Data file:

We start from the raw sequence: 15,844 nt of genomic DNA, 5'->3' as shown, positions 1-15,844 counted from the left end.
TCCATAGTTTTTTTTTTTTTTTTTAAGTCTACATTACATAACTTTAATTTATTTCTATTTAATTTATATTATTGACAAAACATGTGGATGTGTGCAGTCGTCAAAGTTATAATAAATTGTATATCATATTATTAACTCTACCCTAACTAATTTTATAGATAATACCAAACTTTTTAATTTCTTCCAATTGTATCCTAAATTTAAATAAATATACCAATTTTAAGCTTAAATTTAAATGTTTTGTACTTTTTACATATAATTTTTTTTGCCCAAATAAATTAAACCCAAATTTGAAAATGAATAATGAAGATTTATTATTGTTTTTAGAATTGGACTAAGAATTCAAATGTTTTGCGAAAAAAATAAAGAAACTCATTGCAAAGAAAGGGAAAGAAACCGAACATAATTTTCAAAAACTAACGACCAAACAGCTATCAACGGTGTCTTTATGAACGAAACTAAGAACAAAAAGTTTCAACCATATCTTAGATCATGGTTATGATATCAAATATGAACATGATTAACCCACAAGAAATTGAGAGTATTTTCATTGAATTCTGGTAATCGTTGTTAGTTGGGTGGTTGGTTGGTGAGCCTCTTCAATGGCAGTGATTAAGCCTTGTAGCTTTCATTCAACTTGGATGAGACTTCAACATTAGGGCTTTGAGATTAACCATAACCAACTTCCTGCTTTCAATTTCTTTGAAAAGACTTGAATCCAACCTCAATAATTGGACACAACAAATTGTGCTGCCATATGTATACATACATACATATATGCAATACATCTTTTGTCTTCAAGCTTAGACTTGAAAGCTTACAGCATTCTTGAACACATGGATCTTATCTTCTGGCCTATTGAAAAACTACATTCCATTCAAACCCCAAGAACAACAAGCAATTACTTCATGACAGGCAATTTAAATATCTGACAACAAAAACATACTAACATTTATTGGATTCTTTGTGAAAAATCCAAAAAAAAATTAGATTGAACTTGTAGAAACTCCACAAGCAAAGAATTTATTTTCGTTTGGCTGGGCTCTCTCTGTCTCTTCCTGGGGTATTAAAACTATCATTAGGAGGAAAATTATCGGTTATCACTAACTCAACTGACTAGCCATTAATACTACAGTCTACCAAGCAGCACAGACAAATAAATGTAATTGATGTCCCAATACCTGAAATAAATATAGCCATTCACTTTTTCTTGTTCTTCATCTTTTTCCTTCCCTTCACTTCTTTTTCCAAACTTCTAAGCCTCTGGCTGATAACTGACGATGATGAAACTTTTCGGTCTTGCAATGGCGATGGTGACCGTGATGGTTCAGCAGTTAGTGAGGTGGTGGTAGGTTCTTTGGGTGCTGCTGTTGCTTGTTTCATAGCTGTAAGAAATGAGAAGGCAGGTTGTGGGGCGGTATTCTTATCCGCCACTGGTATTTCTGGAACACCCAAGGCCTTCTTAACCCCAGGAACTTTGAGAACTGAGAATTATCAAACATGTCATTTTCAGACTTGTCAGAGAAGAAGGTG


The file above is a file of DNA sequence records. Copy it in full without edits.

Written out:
We start from the raw sequence: 15,844 nt of genomic DNA, 5'->3' as shown, positions 1-15,844 counted from the left end.
TCCATAGTTTTTTTTTTTTTTTTTAAGTCTACATTACATAACTTTAATTTATTTCTATTTAATTTATATTATTGACAAAACATGTGGATGTGTGCAGTCGTCAAAGTTATAATAAATTGTATATCATATTATTAACTCTACCCTAACTAATTTTATAGATAATACCAAACTTTTTAATTTCTTCCAATTGTATCCTAAATTTAAATAAATATACCAATTTTAAGCTTAAATTTAAATGTTTTGTACTTTTTACATATAATTTTTTTTGCCCAAATAAATTAAACCCAAATTTGAAAATGAATAATGAAGATTTATTATTGTTTTTAGAATTGGACTAAGAATTCAAATGTTTTGCGAAAAAAATAAAGAAACTCATTGCAAAGAAAGGGAAAGAAACCGAACATAATTTTCAAAAACTAACGACCAAACAGCTATCAACGGTGTCTTTATGAACGAAACTAAGAACAAAAAGTTTCAACCATATCTTAGATCATGGTTATGATATCAAATATGAACATGATTAACCCACAAGAAATTGAGAGTATTTTCATTGAATTCTGGTAATCGTTGTTAGTTGGGTGGTTGGTTGGTGAGCCTCTTCAATGGCAGTGATTAAGCCTTGTAGCTTTCATTCAACTTGGATGAGACTTCAACATTAGGGCTTTGAGATTAACCATAACCAACTTCCTGCTTTCAATTTCTTTGAAAAGACTTGAATCCAACCTCAATAATTGGACACAACAAATTGTGCTGCCATATGTATACATACATACATATATGCAATACATCTTTTGTCTTCAAGCTTAGACTTGAAAGCTTACAGCATTCTTGAACACATGGATCTTATCTTCTGGCCTATTGAAAAACTACATTCCATTCAAACCCCAAGAACAACAAGCAATTACTTCATGACAGGCAATTTAAATATCTGACAACAAAAACATACTAACATTTATTGGATTCTTTGTGAAAAATCCAAAAAAAAATTAGATTGAACTTGTAGAAACTCCACAAGCAAAGAATTTATTTTCGTTTGGCTGGGCTCTCTCTGTCTCTTCCTGGGGTATTAAAACTATCATTAGGAGGAAAATTATCGGTTATCACTAACTCAACTGACTAGCCATTAATACTACAGTCTACCAAGCAGCACAGACAAATAAATGTAATTGATGTCCCAATACCTGAAATAAATATAGCCATTCACTTTTTCTTGTTCTTCATCTTTTTCCTTCCCTTCACTTCTTTTTCCAAACTTCTAAGCCTCTGGCTGATAACTGACGATGATGAAACTTTTCGGTCTTGCAATGGCGATGGTGACCGTGATGGTTCAGCAGTTAGTGAGGTGGTGGTAGGTTCTTTGGGTGCTGCTGTTGCTTGTTTCATAGCTGTAAGAAATGAGAAGGCAGGTTGTGGGGCGGTATTCTTATCCGCCACTGGTATTTCTGGAACACCCAAGGCCTTCTTAACCCCAGGAACTTTGAGAACTGAGAATTATCAAACATGTCATTTTCAGACTTGTCAGAGAAGAAGGTG